Can we make a smart system out of stupid components?

5 October 2018
How do we change people’s transport habits, to make a transition into a sustainable and smart system? This was debated by global innovation leaders at a recent Ramboll-organised event.

By Karoline Riberholt Andersen

In an ideal world, it would be easy to cut down on the use of cars - or even remove them entirely – and replace them with other and more climate-friendly solutions. But factors such as user habits and the psychological dimensions of the way we transport mean that we are probably stuck with cars for a while – and cars are not so smart from a scientific and climate-oriented point of view. 

So where do we go from here? Or, as Henrik Gudmundsen from CONCITO, Denmark´s Green Think Tank puts it: “How do we make a smart system out of stupid components?” 

That was one of the key points of discussion at a recent Smart Mobility Event hosted by Ramboll. In other words: How can digitalisation herald a new era of sustainable mobility, and how can we integrate new technologies, services, and business models proactively to produce the greatest benefit to society? The main conclusion was that we must incorporate present ways of transportation into our new smart mobility system.

The human being is a creature of habits and well … lazy, or at least prone to convenience, which is why a lot of commuters prefer the fast car to the slower public transport system. 

This means that we probably have to accept that cars are part of the equation for now. Therefore, we have to consider how we can minimise the need for privately owned petrol- and diesel cars by optimising public transport, electric cars, share-rides, and other solutions. We must incorporate these underlying factors into our vision when creating the framework for a more sustainable, smart mobility transition, the participants at the event agreed.

The ultimate freedom? 

But what does it take to get individuals to give up their cars? Jonna Pöllänen, Head of Early Markets at MaaS Global, states: “Car ownership in general is related to convenience. With MaaS, we are giving our users the ultimate freedom”. 

MaaS is an extended travel plan app with a fixed membership price that combines existing service providers, bookings and payments to create the easiest travel route - all with a click on your smartphone. But making this 'ultimate freedom' a feasible reality, and an attractive alternative to privately owned cars, comes down to willingness to corporate on the new system. And is the vision of a world where nobody wants to own their own car a utopia? If not, how will we be able to successfully make this transition, the participants asked.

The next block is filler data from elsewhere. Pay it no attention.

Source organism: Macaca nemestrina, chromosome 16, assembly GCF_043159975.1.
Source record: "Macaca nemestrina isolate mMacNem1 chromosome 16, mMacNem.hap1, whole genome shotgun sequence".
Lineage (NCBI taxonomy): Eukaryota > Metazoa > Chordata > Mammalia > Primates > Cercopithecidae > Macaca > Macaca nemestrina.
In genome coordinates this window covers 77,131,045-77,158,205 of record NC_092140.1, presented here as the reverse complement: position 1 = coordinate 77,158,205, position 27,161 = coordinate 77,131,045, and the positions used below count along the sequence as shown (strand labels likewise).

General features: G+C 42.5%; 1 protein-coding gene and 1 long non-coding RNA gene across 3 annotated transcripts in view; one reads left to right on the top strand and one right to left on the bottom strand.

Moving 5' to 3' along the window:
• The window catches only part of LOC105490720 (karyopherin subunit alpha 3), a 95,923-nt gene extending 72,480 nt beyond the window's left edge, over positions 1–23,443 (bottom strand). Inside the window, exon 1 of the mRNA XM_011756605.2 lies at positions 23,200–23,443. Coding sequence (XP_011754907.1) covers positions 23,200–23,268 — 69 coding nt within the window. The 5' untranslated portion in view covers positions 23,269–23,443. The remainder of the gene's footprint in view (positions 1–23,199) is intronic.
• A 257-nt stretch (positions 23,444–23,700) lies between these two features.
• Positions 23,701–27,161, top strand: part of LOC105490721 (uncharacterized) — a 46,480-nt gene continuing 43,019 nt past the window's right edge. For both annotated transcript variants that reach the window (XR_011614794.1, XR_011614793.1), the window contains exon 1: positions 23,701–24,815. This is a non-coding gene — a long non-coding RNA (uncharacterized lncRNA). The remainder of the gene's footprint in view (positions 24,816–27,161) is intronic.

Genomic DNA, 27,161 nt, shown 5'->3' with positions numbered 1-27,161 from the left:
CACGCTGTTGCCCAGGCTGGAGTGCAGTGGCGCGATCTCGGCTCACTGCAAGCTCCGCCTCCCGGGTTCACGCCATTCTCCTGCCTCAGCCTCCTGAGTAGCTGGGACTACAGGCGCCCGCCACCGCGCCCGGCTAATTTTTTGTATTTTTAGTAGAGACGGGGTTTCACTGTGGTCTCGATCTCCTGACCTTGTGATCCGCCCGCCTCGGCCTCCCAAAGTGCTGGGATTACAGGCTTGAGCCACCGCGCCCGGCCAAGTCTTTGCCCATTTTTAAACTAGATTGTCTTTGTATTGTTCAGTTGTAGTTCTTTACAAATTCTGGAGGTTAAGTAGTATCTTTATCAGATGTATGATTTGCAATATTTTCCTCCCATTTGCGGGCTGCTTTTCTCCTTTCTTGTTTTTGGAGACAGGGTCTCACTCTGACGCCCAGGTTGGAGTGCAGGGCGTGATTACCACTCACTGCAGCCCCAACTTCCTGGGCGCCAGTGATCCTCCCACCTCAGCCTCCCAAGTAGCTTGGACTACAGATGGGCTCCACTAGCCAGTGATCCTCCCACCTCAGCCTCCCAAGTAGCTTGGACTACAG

Finding the perfect in-between 

The solution is finding the perfect in-between. As Henrik Gudmundsen states: “We have to be able to provide people with exciting, innovative, and more attractive and sustainable solutions than car-ownership”. Such solutions could be share-rides, electric cars, and a smart mobility system available by a click on your smartphone.

But it is also about incorporating and improving the infrastructure we already have. Maybe we need to create bigger parking-hubs outside the inner cities in order to get more car-free zones in the center? Or reserve the best parking-spots for share-rides and services like Uber? Or maybe create fast-lanes on the highway for cars with more than one passenger? We should respect people’s current routines and habits as we work towards creating new and more sustainable ones. 

So, what is it that makes the car so important to us and therefore so difficult to rule out? “The car is important because we cannot do everything by public transport, bike and walking. Furthermore, cars are a part of our habits and routines. We don’t want to give them up. They are a part of our personal space and we feel attached to them. We don’t want to share that special time of the day when we are driving by ourselves to and from work with strangers”, so says Theo Thuis, Managing Director Innovation at Q-Park. The car should be viewed upon as not just the problem, but also as a part of the solution – a stepping stone towards successfully making the sustainable transition.

The concept of smart mobility is a central focus of Ramboll’s approach to making cities more liveable and sustainable. Smart mobility takes a holistic view of transport, from maximising the use of public space to more sustainable infrastructure such as bike paths, smart parking, car sharing and better traffic information.

Read more about our smart mobility approach here.

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